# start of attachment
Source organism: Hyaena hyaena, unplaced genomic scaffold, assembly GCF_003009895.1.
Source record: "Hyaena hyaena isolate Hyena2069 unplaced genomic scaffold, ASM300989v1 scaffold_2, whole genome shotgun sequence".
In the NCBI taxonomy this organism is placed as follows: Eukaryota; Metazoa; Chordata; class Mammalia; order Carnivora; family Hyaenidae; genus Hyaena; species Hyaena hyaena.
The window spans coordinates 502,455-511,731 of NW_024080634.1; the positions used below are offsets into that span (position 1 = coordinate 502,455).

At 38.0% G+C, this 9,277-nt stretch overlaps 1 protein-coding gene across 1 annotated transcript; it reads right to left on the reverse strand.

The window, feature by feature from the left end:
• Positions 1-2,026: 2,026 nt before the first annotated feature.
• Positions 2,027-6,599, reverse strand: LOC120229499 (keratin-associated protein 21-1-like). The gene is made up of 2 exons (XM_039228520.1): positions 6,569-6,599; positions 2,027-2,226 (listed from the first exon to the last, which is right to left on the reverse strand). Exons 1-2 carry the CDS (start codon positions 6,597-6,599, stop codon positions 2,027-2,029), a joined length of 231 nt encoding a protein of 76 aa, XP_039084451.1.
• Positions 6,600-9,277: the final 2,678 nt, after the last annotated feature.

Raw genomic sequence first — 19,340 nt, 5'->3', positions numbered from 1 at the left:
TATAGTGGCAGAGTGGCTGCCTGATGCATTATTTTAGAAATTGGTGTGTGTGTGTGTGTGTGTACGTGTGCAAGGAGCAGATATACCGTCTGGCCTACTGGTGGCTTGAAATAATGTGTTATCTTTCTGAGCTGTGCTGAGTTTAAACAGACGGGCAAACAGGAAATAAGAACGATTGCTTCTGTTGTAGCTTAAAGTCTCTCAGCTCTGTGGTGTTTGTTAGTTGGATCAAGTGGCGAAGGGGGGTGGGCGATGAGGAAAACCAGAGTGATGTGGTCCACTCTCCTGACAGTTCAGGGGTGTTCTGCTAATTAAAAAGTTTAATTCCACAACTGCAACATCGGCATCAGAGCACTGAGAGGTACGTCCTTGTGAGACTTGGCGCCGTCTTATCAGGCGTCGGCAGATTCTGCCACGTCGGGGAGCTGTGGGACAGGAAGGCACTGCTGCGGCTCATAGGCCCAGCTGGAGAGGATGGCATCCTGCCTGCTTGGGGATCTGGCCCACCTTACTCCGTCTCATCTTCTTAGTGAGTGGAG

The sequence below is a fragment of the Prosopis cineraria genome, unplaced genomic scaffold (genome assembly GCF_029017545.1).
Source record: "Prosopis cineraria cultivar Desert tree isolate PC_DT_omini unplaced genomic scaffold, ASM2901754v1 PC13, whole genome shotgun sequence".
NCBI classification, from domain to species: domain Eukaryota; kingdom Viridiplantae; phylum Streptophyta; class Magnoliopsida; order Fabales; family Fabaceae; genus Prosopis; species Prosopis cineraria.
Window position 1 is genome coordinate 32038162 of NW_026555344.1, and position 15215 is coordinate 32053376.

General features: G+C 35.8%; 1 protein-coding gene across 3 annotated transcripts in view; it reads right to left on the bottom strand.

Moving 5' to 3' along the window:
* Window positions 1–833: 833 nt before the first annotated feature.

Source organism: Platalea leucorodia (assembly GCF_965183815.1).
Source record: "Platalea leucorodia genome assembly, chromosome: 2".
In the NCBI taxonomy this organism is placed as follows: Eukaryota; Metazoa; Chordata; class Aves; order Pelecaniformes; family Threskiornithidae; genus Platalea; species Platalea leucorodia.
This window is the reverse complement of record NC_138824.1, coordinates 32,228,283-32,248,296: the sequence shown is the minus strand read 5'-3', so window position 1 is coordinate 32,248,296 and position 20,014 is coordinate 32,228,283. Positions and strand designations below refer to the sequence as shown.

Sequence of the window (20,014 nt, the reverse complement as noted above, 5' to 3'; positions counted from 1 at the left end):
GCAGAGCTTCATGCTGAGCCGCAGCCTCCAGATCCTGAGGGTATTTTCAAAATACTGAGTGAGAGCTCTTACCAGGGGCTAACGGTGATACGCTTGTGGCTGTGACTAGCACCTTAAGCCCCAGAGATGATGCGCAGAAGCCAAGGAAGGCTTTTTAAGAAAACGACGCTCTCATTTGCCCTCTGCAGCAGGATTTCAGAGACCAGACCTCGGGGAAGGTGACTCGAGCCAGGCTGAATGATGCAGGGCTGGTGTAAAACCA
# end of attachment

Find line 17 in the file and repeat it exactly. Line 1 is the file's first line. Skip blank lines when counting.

Moving 5' to 3' along the window: